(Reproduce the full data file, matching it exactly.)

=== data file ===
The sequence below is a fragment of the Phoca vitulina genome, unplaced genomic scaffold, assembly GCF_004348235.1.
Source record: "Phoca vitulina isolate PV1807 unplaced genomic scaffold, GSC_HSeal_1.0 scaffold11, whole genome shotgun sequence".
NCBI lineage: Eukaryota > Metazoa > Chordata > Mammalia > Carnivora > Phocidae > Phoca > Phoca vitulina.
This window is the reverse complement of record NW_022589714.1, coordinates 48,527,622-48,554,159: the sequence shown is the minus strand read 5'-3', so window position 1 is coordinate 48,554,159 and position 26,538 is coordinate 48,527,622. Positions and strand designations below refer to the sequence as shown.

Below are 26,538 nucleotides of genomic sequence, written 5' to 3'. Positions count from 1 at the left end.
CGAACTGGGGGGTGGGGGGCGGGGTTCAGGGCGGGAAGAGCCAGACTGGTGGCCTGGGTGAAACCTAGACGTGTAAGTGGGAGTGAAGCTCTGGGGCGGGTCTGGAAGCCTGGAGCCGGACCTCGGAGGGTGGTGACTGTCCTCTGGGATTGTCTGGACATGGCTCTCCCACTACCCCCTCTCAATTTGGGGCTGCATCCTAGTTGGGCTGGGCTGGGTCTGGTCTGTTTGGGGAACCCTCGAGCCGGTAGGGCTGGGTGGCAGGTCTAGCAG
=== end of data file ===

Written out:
The sequence below is a fragment of the Phoca vitulina genome, unplaced genomic scaffold, assembly GCF_004348235.1.
Source record: "Phoca vitulina isolate PV1807 unplaced genomic scaffold, GSC_HSeal_1.0 scaffold11, whole genome shotgun sequence".
NCBI lineage: Eukaryota > Metazoa > Chordata > Mammalia > Carnivora > Phocidae > Phoca > Phoca vitulina.
This window is the reverse complement of record NW_022589714.1, coordinates 48,527,622-48,554,159: the sequence shown is the minus strand read 5'-3', so window position 1 is coordinate 48,554,159 and position 26,538 is coordinate 48,527,622. Positions and strand designations below refer to the sequence as shown.

Below are 26,538 nucleotides of genomic sequence, written 5' to 3'. Positions count from 1 at the left end.
CGAACTGGGGGGTGGGGGGCGGGGTTCAGGGCGGGAAGAGCCAGACTGGTGGCCTGGGTGAAACCTAGACGTGTAAGTGGGAGTGAAGCTCTGGGGCGGGTCTGGAAGCCTGGAGCCGGACCTCGGAGGGTGGTGACTGTCCTCTGGGATTGTCTGGACATGGCTCTCCCACTACCCCCTCTCAATTTGGGGCTGCATCCTAGTTGGGCTGGGCTGGGTCTGGTCTGTTTGGGGAACCCTCGAGCCGGTAGGGCTGGGTGGCAGGTCTAGCAG